As a thumb rule, we assume that on average, each family in an apartment building will produce 1 kg of waste (both dry and wet). So, if you have a 100 kg machine for a building, one person can do all the work required by the machine in less than 2 hours.

The only constraint is that if you are not using an automated waste converter, and you get 100 kg of waste every day, you need space to store it (an automated one will have trays that finish the curing process on successive days). Therefore, we offer a service where we shred the waste at the site but take it to our own facility for curing, so that societies have no issues.

Mumbai’s municipal corporations have stopped sending vehicles to restaurants to pick up wet waste, so they have no choice but to go in for composting. It has become mandatory to process your own waste.

Joe Gomes, GM – Waste Management Division, Netel India.

A hotelier’s core business is hospitality. His only reason for investing in a converter is compliance. He is not bothered if the product is compost or not. But if he knows that his waste will do no further harm, he becomes ready to invest.

The many benefits of processing food waste:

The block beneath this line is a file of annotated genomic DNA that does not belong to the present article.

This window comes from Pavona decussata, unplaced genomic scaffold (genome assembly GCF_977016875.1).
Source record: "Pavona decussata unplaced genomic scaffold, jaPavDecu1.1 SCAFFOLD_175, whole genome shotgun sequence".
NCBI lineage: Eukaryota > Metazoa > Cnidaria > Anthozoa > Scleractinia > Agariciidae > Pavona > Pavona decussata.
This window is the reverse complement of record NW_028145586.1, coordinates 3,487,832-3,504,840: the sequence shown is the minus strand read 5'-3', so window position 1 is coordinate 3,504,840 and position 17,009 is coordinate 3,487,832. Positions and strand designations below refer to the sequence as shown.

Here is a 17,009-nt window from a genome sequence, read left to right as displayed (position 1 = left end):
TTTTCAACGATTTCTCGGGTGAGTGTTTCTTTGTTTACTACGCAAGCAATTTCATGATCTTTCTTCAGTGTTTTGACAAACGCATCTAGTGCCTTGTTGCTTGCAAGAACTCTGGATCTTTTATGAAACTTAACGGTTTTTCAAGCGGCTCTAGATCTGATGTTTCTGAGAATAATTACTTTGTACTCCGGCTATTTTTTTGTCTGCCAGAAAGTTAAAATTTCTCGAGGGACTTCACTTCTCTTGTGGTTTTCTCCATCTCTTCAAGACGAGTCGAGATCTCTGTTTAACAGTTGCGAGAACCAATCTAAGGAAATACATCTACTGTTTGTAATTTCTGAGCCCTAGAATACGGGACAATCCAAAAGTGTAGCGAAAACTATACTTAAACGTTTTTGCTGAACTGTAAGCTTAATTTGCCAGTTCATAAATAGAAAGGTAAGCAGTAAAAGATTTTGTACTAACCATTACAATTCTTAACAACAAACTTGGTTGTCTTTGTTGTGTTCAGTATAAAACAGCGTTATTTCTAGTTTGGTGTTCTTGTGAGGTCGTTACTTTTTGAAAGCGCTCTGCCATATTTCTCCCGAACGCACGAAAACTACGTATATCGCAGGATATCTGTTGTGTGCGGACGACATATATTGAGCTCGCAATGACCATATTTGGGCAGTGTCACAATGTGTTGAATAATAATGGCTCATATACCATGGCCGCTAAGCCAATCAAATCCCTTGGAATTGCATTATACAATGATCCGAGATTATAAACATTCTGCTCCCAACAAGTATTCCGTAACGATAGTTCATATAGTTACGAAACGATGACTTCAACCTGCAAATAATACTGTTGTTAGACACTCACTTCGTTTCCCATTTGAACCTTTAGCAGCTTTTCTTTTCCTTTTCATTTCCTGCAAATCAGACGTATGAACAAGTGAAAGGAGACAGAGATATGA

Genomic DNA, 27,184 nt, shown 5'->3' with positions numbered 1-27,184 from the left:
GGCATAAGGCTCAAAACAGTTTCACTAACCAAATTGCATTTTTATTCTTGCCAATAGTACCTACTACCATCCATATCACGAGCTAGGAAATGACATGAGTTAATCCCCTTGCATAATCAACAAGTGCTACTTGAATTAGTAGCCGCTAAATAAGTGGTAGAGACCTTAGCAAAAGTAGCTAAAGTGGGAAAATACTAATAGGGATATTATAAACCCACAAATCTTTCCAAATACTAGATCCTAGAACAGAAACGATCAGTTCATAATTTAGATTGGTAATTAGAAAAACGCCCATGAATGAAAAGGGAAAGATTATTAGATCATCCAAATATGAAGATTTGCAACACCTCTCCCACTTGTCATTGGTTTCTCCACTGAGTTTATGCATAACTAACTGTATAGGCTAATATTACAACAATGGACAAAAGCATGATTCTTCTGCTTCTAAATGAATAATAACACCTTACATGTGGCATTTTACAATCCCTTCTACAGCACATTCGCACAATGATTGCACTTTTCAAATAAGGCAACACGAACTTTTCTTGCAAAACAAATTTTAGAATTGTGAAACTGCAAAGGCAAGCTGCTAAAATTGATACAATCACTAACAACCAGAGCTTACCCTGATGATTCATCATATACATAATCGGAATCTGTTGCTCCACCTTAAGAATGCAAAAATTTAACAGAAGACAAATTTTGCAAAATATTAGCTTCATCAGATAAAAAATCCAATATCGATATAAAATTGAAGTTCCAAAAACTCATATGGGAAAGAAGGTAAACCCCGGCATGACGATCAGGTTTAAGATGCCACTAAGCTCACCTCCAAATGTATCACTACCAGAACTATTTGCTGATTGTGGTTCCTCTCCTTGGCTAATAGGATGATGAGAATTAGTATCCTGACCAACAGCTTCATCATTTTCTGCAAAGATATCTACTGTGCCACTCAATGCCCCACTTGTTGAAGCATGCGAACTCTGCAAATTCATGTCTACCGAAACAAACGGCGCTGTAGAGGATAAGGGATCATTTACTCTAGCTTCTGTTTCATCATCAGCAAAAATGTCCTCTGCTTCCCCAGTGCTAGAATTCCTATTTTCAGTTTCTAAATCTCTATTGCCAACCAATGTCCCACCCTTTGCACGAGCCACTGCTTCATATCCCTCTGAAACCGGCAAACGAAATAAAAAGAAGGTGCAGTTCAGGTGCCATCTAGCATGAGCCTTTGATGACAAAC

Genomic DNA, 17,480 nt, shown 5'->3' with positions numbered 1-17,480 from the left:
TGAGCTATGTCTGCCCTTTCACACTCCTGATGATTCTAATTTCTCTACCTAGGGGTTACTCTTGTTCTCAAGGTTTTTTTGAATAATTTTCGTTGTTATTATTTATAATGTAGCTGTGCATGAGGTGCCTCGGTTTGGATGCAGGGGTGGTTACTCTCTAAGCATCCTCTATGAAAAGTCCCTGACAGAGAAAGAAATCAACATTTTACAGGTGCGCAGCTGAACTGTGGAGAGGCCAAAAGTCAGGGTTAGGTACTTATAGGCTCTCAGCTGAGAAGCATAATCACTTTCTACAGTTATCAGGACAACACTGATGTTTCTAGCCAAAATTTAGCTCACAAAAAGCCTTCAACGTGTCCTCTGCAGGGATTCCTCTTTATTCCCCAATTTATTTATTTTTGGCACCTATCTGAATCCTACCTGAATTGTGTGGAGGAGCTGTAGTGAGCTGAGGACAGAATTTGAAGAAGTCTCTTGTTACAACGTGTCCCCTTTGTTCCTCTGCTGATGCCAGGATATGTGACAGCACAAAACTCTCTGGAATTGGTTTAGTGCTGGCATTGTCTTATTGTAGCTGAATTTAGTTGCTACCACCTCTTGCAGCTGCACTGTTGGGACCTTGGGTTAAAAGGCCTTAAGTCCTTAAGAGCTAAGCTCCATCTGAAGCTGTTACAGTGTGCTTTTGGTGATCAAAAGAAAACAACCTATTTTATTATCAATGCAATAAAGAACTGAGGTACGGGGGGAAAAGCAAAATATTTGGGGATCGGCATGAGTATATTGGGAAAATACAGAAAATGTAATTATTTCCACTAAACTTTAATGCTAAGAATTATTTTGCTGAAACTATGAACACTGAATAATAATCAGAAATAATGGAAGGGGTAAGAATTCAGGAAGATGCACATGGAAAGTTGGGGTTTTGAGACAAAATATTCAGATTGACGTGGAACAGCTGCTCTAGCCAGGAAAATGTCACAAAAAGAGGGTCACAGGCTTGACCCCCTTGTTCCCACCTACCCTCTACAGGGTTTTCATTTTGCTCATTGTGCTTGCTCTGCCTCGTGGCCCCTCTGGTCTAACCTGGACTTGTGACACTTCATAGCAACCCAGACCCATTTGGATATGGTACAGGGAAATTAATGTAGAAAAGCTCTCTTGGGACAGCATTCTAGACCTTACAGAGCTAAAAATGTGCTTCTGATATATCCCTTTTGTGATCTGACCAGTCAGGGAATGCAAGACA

Why was this machine invented?

Waste generated in your kitchen comes down to a common area in your society building, and will be there till the municipal truck comes. So, the decay process has already started; methane and ammonia are released, rodents and cockroaches are also attracted. The pickup truck has to navigate traffic and long distances and burns precious fuel, emitting carbon monoxide oxide all the way to your doorstep. Most municipal workers have no protective gear; our waste is a daily health risk for them. The truck goes to the next destination, dropping leachate all over the city. Finally, it reaches its destination, and unloads. The vendor appointed by a Municipal Corporation to process the waste often doesn’t have the capacity or the equipment to process all the waste that comes to him. Only a fraction is processed, the rest becomes mountains of waste. Leachate enters groundwater, and catches fire because of methane.